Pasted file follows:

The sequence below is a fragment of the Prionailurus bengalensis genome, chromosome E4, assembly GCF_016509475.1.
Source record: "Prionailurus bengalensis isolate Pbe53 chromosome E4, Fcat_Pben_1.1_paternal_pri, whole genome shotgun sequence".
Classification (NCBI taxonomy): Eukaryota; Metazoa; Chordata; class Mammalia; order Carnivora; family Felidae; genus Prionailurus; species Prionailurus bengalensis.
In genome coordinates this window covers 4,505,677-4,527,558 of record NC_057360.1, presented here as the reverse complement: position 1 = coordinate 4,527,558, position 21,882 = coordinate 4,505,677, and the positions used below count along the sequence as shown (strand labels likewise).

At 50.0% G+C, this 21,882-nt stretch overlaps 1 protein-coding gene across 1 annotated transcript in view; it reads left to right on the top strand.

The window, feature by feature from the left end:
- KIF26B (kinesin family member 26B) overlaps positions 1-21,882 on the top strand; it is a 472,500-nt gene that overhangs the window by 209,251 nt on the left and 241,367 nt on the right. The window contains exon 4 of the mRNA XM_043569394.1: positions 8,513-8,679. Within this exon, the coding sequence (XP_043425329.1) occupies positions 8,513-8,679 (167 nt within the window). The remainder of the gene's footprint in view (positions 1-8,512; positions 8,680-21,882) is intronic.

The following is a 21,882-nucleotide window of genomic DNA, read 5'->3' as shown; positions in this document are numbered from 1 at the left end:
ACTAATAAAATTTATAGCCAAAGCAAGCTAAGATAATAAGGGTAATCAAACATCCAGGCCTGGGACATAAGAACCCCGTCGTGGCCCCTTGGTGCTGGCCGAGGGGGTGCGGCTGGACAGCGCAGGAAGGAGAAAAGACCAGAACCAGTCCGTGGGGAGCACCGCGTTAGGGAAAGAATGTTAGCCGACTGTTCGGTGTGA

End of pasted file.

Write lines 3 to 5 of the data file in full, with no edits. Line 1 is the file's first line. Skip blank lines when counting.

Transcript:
Classification (NCBI taxonomy): Eukaryota; Metazoa; Chordata; class Mammalia; order Carnivora; family Felidae; genus Prionailurus; species Prionailurus bengalensis.
In genome coordinates this window covers 4,505,677-4,527,558 of record NC_057360.1, presented here as the reverse complement: position 1 = coordinate 4,527,558, position 21,882 = coordinate 4,505,677, and the positions used below count along the sequence as shown (strand labels likewise).

At 50.0% G+C, this 21,882-nt stretch overlaps 1 protein-coding gene across 1 annotated transcript in view; it reads left to right on the top strand.